Social media shockwaves erupted following the announcement of a supposed sequel to Harper Lee’s classic debut novel “To Kill A Mockingbird" on Feb. 3. The novel, “Go Set A Watchman,” will be released on July 14 and will tell the story of Scout’s return to New York to visit her father, Atticus Finch.

While the news itself sent fans into a frenzy, several underlying aspects are causing controversy, such as why the novel, which was written in the 1950s, is just now being released and who made the call to release it.

In an article by the New York Times, some have expressed concern about Lee’s role in the approval of the release. According to the article, “All of Harper’s communication with Ms. Lee about the new book came through her lawyer, Ms. Carter, and her literary agent, Andrew Nurnberg, including the statement she gave expressing delight that the novel would finally be published, according to Jonathan Burnham, senior vice president and publisher of Harper.”

The article continued to say that Burnham didn’t think speaking directly with Lee was necessary and that she understood the terms of the deal. Though Lee, a known recluse, has yet to speak out on the matter.

The once considered “long-lost” manuscript for the book was found last fall, according to BBC News, and was attached to an original transcript for “To Kill A Mockingbird.” Supposedly, Lee wrote the now sequel prior to “To Kill A Mockingbird” but was told by her editor to rework some of its sequencing.

Lee, now 88-years-old, said in a statement issued by Harper, “It features the character known as Scout as an adult woman, and I thought it a pretty decent effort. My editor, who was taken by the flashbacks to Scout's childhood, persuaded me to write a novel (what became 'To Kill a Mockingbird') from the point of view of the young Scout.”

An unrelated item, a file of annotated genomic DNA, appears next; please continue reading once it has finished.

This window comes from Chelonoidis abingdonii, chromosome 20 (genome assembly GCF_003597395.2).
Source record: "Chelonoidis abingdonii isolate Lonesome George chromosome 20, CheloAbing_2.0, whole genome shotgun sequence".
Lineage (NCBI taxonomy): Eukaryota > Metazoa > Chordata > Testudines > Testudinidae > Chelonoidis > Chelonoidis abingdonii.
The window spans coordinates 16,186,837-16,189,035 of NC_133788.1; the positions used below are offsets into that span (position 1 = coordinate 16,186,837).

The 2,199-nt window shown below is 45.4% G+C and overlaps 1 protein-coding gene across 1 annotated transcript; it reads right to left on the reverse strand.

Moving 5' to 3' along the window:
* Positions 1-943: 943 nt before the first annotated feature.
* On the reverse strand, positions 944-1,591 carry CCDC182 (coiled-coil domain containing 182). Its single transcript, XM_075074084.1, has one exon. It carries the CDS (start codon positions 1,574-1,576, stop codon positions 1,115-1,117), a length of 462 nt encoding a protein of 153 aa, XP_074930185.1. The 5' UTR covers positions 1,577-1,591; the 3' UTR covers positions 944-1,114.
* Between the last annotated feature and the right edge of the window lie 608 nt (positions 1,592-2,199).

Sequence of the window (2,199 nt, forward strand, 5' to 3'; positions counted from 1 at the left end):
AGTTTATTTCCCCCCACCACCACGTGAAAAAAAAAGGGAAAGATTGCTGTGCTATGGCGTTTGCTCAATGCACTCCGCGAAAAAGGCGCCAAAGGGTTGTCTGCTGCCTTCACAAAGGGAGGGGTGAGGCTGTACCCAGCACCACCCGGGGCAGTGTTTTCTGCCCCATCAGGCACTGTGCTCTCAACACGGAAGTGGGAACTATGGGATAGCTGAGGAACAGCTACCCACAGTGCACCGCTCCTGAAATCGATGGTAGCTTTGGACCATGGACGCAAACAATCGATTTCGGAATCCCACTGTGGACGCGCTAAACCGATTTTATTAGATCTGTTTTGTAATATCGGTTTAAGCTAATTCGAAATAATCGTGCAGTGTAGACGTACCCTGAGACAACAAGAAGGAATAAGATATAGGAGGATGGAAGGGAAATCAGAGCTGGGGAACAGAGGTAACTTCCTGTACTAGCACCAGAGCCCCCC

While resurfaced releases are no new concept, especially in the music industry — Bob Dylan’s recently released “Basement Tapes” stirred up excitement a few months ago — the over 50 year-long gap since Lee’s last release is one of the longest spans of time for a writer to release a new work. However, considering the book was written in the 1950s and is, in some sense, a draft to her Pulitzer Prize winning debut novel, do the decades matter?

For some, such as Ellen DeGeneres, the real question at hand deals less with who granted permission for the release and more with the confusion between a mockingbird and mockingjay. According to a tweet from her official account, she shared her excitement to “read what kind of trouble Katniss gets up to in this one.”

Others, such as musician Amanda Palmer, expressed their inspiration by the release. Though, for a release that is engulfed in so much controversy, how inspiring can it be if Lee is left in the dark?

— Edited by Jordan Fox